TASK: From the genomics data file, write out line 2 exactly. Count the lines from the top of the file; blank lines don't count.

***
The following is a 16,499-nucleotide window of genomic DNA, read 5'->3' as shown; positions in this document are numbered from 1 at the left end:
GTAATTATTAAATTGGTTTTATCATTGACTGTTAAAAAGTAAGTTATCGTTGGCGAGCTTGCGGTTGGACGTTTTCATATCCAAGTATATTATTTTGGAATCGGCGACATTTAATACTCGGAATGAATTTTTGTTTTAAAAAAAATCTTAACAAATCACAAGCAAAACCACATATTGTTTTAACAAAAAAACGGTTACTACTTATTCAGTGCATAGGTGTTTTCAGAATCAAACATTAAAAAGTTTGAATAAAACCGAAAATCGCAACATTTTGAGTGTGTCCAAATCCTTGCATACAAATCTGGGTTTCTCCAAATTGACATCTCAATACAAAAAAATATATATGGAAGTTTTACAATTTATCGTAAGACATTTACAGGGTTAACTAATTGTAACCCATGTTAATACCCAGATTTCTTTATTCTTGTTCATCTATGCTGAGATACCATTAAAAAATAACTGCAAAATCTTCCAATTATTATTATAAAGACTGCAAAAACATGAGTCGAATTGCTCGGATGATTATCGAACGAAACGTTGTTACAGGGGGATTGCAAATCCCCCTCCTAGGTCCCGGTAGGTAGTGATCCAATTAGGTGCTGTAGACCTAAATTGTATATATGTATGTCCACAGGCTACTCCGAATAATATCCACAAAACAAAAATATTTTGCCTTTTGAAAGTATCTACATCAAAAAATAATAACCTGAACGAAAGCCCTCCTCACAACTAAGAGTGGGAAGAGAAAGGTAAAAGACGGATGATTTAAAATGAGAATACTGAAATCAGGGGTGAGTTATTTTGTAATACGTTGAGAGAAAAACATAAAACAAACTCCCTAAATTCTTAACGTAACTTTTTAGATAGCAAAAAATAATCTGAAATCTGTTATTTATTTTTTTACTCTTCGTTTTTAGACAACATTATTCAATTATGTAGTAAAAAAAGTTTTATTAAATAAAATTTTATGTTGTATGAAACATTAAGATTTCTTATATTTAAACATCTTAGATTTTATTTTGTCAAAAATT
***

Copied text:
GTAATTATTAAATTGGTTTTATCATTGACTGTTAAAAAGTAAGTTATCGTTGGCGAGCTTGCGGTTGGACGTTTTCATATCCAAGTATATTATTTTGGAATCGGCGACATTTAATACTCGGAATGAATTTTTGTTTTAAAAAAAATCTTAACAAATCACAAGCAAAACCACATATTGTTTTAACAAAAAAACGGTTACTACTTATTCAGTGCATAGGTGTTTTCAGAATCAAACATTAAAAAGTTTGAATAAAACCGAAAATCGCAACATTTTGAGTGTGTCCAAATCCTTGCATACAAATCTGGGTTTCTCCAAATTGACATCTCAATACAAAAAAATATATATGGAAGTTTTACAATTTATCGTAAGACATTTACAGGGTTAACTAATTGTAACCCATGTTAATACCCAGATTTCTTTATTCTTGTTCATCTATGCTGAGATACCATTAAAAAATAACTGCAAAATCTTCCAATTATTATTATAAAGACTGCAAAAACATGAGTCGAATTGCTCGGATGATTATCGAACGAAACGTTGTTACAGGGGGATTGCAAATCCCCCTCCTAGGTCCCGGTAGGTAGTGATCCAATTAGGTGCTGTAGACCTAAATTGTATATATGTATGTCCACAGGCTACTCCGAATAATATCCACAAAACAAAAATATTTTGCCTTTTGAAAGTATCTACATCAAAAAATAATAACCTGAACGAAAGCCCTCCTCACAACTAAGAGTGGGAAGAGAAAGGTAAAAGACGGATGATTTAAAATGAGAATACTGAAATCAGGGGTGAGTTATTTTGTAATACGTTGAGAGAAAAACATAAAACAAACTCCCTAAATTCTTAACGTAACTTTTTAGATAGCAAAAAATAATCTGAAATCTGTTATTTATTTTTTTACTCTTCGTTTTTAGACAACATTATTCAATTATGTAGTAAAAAAAGTTTTATTAAATAAAATTTTATGTTGTATGAAACATTAAGATTTCTTATATTTAAACATCTTAGATTTTATTTTGTCAAAAATT